OTHER EVENTS

On Thursday, Kornelia took Diana, James, and me for a tour of the museum villages. Then she drove us to Cologne for sightseeing the rest of the day. Friday morning, Dr. Pesch picked us up at the hotel and we headed to the lower Rhine. We started in Mönchengladbach with a visit to the head of the city archives and his staff. I was amazed to hear these people talking about all of our original 13 families as if they were personal friends. They gave me an early photo of Mönchengladbach (after the war), and copied a chart from their files on the Tyson/Doors family and it's intermarriage with the Streepers, Arets, Luckens families. They all laughed when we told them about the continuing confusion here in the states about the Krefeld wives being Streeper women instead of Doors women. I learned that all the land and court records of the area are in Mönchengladbach (a city), not in Krefeld or Kaldenkirchen (villages).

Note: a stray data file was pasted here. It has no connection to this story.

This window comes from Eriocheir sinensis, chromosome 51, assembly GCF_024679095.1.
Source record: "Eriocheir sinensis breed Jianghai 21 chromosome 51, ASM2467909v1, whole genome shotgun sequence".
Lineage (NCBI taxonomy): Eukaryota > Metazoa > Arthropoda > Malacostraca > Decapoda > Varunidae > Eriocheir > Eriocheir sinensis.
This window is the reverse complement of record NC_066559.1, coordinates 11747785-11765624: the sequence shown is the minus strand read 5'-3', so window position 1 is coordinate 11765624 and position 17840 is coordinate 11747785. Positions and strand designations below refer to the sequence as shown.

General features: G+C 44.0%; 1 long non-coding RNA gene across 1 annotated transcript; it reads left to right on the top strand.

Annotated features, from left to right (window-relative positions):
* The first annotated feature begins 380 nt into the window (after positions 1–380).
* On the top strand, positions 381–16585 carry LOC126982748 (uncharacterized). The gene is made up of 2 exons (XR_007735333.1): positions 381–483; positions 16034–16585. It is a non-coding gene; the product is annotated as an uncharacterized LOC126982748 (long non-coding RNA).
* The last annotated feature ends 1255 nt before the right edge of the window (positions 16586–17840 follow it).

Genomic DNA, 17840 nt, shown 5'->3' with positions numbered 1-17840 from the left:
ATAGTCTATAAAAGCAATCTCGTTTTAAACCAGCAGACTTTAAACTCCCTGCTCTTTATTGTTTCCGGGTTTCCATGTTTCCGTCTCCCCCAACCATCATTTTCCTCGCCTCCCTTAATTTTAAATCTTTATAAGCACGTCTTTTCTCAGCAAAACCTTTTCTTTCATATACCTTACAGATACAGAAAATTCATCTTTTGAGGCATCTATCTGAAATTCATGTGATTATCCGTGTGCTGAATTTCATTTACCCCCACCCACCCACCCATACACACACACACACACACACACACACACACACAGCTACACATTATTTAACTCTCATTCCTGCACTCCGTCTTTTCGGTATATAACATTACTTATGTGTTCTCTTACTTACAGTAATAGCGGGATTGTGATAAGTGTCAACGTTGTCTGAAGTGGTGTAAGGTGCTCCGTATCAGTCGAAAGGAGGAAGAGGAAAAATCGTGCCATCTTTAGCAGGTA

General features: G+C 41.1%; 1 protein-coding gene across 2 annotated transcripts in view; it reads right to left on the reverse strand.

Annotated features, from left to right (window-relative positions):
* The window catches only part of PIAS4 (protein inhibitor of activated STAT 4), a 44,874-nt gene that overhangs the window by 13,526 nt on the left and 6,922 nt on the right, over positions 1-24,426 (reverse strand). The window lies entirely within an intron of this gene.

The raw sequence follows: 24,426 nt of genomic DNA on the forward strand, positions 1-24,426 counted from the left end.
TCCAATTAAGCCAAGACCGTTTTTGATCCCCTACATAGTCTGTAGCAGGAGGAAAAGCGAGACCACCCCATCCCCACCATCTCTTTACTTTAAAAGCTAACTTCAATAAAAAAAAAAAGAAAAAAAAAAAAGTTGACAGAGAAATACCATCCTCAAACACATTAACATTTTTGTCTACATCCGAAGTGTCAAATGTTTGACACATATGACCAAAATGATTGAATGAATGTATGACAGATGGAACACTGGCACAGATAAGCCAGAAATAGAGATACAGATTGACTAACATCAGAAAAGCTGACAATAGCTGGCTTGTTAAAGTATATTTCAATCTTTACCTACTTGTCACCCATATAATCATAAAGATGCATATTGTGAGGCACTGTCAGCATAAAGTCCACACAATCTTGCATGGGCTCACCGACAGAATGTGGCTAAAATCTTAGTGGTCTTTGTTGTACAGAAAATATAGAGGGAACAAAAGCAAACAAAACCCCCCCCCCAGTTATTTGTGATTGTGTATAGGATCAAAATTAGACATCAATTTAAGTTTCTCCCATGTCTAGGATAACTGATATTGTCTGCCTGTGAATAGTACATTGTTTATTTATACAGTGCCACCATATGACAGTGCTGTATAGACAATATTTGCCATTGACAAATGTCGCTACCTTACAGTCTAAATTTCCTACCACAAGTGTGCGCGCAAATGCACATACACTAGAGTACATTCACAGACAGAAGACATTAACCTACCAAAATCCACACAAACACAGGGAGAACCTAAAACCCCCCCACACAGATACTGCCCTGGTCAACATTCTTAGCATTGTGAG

Several areas where our ancestors lived, such as Rheyd, Dalen, and Wickrath, are now part of Mönchengladbach. For several years, the Mennonite weavers lived here and were given protection, but then moved to Krefeld, one of the few places that allowed them to live free of persecution. There are sources from the late 1600s saying that the Mennonites were leaving, and that they took the trade of linen industry to Krefeld. There is still competition today between Krefeld and Mönchengladbach, where there is a saying, "there are good people, bad people, and people from Krefeld."